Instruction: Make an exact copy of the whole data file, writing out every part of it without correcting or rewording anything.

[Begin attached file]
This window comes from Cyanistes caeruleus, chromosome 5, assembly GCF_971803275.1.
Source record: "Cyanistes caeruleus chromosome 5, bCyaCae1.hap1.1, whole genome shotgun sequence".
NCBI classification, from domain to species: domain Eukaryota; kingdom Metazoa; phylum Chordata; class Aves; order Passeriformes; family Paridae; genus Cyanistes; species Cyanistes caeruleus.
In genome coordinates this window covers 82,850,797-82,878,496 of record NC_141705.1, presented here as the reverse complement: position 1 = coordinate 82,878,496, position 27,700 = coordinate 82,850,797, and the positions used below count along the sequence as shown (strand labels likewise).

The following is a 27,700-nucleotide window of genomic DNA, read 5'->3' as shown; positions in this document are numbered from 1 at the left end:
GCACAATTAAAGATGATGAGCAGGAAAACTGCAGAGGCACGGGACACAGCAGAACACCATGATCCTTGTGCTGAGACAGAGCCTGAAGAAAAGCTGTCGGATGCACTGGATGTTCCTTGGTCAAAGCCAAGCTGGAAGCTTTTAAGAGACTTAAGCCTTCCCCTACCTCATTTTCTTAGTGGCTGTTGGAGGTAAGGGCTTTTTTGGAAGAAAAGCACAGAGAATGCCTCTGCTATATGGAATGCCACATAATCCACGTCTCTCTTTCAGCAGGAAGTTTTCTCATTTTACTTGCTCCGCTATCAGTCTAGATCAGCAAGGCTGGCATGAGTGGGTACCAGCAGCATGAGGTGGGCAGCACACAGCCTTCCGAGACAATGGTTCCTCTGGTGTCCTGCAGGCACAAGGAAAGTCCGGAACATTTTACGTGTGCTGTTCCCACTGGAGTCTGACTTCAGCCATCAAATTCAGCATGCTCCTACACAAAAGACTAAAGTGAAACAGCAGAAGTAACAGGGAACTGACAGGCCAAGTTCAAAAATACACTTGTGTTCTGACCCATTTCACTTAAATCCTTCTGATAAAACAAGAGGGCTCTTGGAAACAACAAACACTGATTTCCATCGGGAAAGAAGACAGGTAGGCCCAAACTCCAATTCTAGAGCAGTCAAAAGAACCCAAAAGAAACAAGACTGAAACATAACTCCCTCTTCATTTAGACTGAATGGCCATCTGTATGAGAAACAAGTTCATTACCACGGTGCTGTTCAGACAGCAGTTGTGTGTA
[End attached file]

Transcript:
This window comes from Cyanistes caeruleus, chromosome 5, assembly GCF_971803275.1.
Source record: "Cyanistes caeruleus chromosome 5, bCyaCae1.hap1.1, whole genome shotgun sequence".
NCBI classification, from domain to species: domain Eukaryota; kingdom Metazoa; phylum Chordata; class Aves; order Passeriformes; family Paridae; genus Cyanistes; species Cyanistes caeruleus.
In genome coordinates this window covers 82,850,797-82,878,496 of record NC_141705.1, presented here as the reverse complement: position 1 = coordinate 82,878,496, position 27,700 = coordinate 82,850,797, and the positions used below count along the sequence as shown (strand labels likewise).

The following is a 27,700-nucleotide window of genomic DNA, read 5'->3' as shown; positions in this document are numbered from 1 at the left end:
GCACAATTAAAGATGATGAGCAGGAAAACTGCAGAGGCACGGGACACAGCAGAACACCATGATCCTTGTGCTGAGACAGAGCCTGAAGAAAAGCTGTCGGATGCACTGGATGTTCCTTGGTCAAAGCCAAGCTGGAAGCTTTTAAGAGACTTAAGCCTTCCCCTACCTCATTTTCTTAGTGGCTGTTGGAGGTAAGGGCTTTTTTGGAAGAAAAGCACAGAGAATGCCTCTGCTATATGGAATGCCACATAATCCACGTCTCTCTTTCAGCAGGAAGTTTTCTCATTTTACTTGCTCCGCTATCAGTCTAGATCAGCAAGGCTGGCATGAGTGGGTACCAGCAGCATGAGGTGGGCAGCACACAGCCTTCCGAGACAATGGTTCCTCTGGTGTCCTGCAGGCACAAGGAAAGTCCGGAACATTTTACGTGTGCTGTTCCCACTGGAGTCTGACTTCAGCCATCAAATTCAGCATGCTCCTACACAAAAGACTAAAGTGAAACAGCAGAAGTAACAGGGAACTGACAGGCCAAGTTCAAAAATACACTTGTGTTCTGACCCATTTCACTTAAATCCTTCTGATAAAACAAGAGGGCTCTTGGAAACAACAAACACTGATTTCCATCGGGAAAGAAGACAGGTAGGCCCAAACTCCAATTCTAGAGCAGTCAAAAGAACCCAAAAGAAACAAGACTGAAACATAACTCCCTCTTCATTTAGACTGAATGGCCATCTGTATGAGAAACAAGTTCATTACCACGGTGCTGTTCAGACAGCAGTTGTGTGTA